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Testing Game Theory in the Field: Swedish LUPI Lottery Games

Author

Listed:
  • Robert Östling
  • Joseph Tao-yi Wang
  • Eileen Y. Chou
  • Colin F. Camerer

Abstract

Game theory is usually difficult to test in the field because predictions typically depend sensitively on features that are not controlled or observed. We conduct one such test using both laboratory and field data from the Swedish lowest unique positive integer (LUPI) game. In this game, players pick positive integers and whoever chooses the lowest unique number wins. Equilibrium predictions are derived assuming Poisson distributed population uncertainty. The field and lab data show similar patterns. Despite various deviations from equilibrium, there is a surprising degree of convergence toward equilibrium. Some deviations can be rationalized by a cognitive hierarchy model. (JEL C70, C93, D44, H27)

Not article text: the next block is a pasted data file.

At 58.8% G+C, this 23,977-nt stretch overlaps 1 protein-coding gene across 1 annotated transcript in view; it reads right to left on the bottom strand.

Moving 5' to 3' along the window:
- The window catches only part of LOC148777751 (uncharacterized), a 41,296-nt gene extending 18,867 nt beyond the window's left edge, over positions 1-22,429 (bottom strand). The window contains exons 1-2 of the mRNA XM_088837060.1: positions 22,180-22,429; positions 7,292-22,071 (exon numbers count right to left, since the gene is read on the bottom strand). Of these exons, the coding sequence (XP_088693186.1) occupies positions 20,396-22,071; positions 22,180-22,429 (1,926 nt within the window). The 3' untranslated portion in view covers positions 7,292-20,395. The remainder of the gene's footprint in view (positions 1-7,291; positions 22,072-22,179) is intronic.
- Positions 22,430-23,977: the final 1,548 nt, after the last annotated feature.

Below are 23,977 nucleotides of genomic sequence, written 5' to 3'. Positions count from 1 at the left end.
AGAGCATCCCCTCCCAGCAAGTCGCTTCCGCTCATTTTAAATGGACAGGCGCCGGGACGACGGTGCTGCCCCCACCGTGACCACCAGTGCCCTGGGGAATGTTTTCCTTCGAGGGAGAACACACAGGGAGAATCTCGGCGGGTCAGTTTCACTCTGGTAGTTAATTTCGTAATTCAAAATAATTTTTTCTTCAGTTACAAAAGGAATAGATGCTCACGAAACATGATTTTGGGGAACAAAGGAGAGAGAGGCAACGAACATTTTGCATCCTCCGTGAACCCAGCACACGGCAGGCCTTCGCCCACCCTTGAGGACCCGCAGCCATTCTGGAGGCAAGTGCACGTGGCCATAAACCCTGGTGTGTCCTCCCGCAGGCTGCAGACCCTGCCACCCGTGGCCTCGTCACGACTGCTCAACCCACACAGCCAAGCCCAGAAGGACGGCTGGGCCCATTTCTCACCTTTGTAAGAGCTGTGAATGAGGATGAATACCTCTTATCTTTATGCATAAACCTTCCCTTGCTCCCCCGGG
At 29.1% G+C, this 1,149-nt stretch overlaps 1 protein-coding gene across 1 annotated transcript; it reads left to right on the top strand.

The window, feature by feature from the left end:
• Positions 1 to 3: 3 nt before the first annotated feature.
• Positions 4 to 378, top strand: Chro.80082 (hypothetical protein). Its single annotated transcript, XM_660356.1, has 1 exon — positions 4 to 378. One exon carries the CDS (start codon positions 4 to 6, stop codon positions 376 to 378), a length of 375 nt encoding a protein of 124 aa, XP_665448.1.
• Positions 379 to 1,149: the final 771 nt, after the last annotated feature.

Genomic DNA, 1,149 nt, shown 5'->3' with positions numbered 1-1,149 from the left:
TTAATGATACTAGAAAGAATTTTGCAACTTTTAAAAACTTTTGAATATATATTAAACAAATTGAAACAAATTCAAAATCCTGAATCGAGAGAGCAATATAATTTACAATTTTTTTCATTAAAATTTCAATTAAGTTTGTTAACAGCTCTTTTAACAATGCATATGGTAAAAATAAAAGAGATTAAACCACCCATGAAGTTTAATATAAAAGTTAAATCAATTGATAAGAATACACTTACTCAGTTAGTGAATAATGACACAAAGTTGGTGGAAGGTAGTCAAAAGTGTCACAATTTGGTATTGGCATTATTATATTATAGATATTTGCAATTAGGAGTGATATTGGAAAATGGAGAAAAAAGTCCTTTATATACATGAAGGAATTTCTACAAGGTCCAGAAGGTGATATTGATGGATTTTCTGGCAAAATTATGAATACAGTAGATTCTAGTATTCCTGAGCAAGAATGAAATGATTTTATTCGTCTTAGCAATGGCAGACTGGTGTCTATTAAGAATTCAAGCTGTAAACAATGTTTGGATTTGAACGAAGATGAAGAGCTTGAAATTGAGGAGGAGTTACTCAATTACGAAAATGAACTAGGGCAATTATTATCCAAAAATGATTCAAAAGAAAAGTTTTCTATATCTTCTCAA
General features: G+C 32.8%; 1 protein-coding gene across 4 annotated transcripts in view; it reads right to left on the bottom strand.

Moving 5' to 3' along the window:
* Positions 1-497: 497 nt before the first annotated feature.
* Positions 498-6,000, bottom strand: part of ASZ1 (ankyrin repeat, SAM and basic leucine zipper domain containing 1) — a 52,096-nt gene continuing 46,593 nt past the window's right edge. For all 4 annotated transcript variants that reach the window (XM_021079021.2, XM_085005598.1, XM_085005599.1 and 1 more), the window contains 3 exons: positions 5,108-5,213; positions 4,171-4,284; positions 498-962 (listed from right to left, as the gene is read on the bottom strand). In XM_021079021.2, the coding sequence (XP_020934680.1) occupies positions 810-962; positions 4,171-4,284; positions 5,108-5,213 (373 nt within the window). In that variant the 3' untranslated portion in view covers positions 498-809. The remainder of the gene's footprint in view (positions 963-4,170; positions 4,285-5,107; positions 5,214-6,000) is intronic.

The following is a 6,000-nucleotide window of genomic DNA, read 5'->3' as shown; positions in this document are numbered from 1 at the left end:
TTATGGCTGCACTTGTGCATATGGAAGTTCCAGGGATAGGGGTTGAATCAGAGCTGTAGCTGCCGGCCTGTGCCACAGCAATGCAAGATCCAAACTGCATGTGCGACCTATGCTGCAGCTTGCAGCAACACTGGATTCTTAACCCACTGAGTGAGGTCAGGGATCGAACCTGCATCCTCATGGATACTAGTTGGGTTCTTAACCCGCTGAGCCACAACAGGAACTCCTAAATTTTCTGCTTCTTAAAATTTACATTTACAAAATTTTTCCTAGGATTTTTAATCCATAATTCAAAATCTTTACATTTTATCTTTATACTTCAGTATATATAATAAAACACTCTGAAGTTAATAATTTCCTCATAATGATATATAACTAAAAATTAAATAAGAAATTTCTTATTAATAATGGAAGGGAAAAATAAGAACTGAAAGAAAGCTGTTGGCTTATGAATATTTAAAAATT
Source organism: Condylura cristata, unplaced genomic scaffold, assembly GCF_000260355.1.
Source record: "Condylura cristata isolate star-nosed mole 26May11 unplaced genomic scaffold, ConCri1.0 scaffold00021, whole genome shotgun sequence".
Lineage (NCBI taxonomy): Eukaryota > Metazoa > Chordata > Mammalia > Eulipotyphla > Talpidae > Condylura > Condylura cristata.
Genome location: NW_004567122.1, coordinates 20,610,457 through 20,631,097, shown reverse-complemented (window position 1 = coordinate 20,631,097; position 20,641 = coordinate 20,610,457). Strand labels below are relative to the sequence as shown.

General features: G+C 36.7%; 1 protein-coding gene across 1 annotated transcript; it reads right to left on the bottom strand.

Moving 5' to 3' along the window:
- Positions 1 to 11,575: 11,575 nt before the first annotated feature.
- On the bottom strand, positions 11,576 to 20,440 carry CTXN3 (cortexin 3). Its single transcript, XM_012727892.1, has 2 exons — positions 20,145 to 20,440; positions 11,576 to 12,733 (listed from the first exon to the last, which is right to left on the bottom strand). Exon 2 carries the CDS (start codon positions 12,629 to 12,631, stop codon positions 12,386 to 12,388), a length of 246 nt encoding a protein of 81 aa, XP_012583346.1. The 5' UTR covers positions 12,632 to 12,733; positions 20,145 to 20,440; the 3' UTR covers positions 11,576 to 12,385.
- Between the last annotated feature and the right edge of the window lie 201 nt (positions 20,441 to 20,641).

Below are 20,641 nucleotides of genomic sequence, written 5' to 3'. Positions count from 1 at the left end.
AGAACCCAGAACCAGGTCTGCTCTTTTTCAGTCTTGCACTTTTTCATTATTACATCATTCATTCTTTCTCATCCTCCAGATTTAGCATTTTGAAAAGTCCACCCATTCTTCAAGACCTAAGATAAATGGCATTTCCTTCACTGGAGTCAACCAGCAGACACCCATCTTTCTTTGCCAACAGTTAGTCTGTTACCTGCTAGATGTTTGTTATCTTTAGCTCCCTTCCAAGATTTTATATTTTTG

Suggested Citation

  • Robert Östling & Joseph Tao-yi Wang & Eileen Y. Chou & Colin F. Camerer, 2011. "Testing Game Theory in the Field: Swedish LUPI Lottery Games," American Economic Journal: Microeconomics, American Economic Association, vol. 3(3), pages 1-33, August.
  • Handle: RePEc:aea:aejmic:v:3:y:2011:i:3:p:1-33
    Note: DOI: 10.1257/mic.3.3.1
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    References listed on IDEAS

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    More about this item

    JEL classification:

    • C70 - Mathematical and Quantitative Methods - - Game Theory and Bargaining Theory - - - General
    • C93 - Mathematical and Quantitative Methods - - Design of Experiments - - - Field Experiments
    • D44 - Microeconomics - - Market Structure, Pricing, and Design - - - Auctions
    • H27 - Public Economics - - Taxation, Subsidies, and Revenue - - - Other Sources of Revenue

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